I get that definitions will evolve but I don't think that means Pluto and Eris will automatically be excluded from being considered planets. True, they won't be in the same category as "the rest of" the planets recognized by the IAU, but neither are Jupiter and Earth in the same categories. Both are considered planets, but they are very different from one another. In some ways, Jupiter is more like a brown dwarf than a planet. Maybe what we need is a system for planets like the Herszprung Russell Diagram we have for stars. That diagram encompasses a huge range of stars from supergiants to brown dwarfs. A system like this for planets might very well put Pluto and Eris is the lowest end planet category, equivalent to the position brown dwarfs occupy in the stellar classification system.ReplyDelete
@Raven I didn't mean to suggest that the exclusion of Pluto and Eris will be automatic. I think it will just be natural. But that is just a prediction of what future societies will decide. No way to know.ReplyDelete
@Bryan Totally agree that Jupiter and Mercury are very different beasts, for example. But they do have one thing in common, which is that they gravitationally dominate their orbital vicinities. So if you think of the word planet as describing behavior instead of some set of physical properties they look very similar.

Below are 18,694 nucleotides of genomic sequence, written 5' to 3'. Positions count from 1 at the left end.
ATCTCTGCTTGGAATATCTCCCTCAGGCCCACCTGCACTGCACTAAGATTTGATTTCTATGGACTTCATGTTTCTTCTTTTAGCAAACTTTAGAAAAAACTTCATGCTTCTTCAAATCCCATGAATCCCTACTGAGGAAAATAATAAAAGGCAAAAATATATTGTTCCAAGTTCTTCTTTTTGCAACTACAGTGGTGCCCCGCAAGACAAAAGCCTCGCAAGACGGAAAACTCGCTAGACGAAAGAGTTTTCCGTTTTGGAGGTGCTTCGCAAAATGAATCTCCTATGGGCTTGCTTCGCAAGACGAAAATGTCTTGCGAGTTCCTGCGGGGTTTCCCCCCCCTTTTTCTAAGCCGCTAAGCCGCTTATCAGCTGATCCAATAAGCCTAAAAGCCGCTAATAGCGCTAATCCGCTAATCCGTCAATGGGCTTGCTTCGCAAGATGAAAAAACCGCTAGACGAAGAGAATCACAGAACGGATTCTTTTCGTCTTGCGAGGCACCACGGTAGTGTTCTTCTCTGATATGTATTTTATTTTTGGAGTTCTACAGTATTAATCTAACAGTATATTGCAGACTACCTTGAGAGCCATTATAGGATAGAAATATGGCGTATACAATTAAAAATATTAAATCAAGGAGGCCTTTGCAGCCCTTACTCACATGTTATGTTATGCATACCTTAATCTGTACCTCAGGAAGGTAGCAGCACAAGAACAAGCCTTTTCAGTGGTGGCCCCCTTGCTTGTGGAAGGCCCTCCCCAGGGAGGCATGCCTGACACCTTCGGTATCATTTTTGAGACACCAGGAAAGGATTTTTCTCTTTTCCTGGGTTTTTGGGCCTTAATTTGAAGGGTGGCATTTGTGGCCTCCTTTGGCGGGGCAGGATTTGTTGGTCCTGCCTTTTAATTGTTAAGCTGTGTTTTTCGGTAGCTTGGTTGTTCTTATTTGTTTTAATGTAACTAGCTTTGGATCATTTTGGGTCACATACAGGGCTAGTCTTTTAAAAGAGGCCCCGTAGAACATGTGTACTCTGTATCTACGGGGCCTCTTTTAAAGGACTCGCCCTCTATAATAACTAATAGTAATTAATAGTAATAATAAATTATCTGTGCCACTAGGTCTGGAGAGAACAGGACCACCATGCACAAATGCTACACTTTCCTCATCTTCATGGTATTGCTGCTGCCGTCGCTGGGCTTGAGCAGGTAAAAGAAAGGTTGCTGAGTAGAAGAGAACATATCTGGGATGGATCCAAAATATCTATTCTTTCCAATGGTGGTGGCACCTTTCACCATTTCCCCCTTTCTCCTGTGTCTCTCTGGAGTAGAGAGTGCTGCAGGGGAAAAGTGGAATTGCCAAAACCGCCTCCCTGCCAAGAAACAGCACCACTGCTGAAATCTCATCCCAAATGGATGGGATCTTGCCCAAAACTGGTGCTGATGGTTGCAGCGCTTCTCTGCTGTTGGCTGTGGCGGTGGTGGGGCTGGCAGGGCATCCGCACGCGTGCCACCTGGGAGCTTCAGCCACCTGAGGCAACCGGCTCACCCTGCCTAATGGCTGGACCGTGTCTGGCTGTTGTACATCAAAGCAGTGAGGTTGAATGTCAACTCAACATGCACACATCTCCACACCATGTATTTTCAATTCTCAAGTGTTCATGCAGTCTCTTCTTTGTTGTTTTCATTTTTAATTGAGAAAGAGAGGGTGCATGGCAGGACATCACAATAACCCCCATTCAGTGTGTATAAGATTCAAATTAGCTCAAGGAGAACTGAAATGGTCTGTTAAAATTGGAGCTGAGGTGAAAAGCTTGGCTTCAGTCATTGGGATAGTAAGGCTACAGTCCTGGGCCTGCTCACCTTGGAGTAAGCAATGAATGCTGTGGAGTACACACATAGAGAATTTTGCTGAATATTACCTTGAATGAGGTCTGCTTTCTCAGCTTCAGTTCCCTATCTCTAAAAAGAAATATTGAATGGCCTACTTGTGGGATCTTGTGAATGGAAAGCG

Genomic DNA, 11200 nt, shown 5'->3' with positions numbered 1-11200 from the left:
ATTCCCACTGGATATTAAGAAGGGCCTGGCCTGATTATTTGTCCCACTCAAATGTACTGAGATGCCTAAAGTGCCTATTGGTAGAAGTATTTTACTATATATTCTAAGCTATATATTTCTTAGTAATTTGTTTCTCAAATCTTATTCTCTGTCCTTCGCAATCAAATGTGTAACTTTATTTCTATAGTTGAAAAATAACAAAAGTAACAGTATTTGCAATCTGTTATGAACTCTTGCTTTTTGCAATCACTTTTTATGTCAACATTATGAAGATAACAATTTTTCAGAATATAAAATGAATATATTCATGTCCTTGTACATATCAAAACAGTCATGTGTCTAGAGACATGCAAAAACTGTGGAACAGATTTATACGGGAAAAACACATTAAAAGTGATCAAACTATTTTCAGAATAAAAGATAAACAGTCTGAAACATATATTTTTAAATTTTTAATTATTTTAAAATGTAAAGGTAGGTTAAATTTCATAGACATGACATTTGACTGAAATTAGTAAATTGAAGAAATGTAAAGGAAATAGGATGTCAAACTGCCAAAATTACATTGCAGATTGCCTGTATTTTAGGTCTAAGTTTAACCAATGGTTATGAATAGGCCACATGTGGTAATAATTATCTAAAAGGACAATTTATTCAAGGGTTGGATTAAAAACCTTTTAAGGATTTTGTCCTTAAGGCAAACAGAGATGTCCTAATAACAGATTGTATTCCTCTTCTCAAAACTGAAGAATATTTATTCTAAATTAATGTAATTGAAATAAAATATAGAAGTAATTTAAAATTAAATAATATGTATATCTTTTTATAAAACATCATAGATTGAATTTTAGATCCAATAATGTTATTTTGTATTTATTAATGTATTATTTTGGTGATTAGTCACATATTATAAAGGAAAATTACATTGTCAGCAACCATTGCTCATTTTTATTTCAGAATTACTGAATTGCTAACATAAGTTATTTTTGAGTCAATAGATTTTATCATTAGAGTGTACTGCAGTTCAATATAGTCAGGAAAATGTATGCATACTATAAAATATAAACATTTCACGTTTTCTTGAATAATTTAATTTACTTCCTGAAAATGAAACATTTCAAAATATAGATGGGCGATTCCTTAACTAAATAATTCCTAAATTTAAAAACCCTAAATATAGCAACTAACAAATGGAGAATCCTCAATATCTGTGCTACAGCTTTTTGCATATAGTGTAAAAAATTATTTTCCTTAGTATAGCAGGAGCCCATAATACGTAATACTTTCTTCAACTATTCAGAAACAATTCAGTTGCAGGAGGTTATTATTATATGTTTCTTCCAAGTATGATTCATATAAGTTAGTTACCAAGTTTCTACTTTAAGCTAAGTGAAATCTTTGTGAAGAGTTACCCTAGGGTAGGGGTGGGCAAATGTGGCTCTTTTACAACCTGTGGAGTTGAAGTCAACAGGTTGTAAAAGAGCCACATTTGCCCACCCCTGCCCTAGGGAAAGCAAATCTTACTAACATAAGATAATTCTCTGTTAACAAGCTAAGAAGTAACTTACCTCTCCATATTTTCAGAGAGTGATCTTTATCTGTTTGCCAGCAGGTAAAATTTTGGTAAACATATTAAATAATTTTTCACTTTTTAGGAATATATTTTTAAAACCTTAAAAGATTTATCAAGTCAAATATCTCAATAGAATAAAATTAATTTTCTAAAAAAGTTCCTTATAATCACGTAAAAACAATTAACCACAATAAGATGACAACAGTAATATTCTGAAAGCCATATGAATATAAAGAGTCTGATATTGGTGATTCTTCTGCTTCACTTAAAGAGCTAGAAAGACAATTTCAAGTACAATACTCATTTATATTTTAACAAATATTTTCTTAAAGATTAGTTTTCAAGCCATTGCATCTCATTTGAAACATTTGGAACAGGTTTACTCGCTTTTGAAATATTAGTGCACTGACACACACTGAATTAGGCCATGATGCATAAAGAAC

As I've said elsewhere, I think the real solution is to treat the word planet as a concept rather than a definition. Any time you try to define it someone can always make it slip out of your grasp. But the conceptual distinction between the 8 dominant guys and everyone else is pretty hard to miss.
To whom it may concern:ReplyDelete
I believe that the International Astronomical Union simply got it wrong. Having so may complicated rules to describe what a planet must be, what it must not be, what a planet must do, what a planet must not do etc., is not the way to go.
Planets needs to be classified according to just two things, density and size, that's it!
As for size, we should apply a lower limit, based on what we are familiar with in the Solar System, which should be 1,000 miles in diameter. Less than 1,000 miles in diameter would have to be in a different category (dwarf planet, planetoid, planetesimal etc.).
Worlds in our Solar System that I think should be referred to as planets (of one sort or another) include, but not limited to, Ganymede, Titan, Callisto, Io, Moon, Europa, Triton, Eris and yes, Pluto.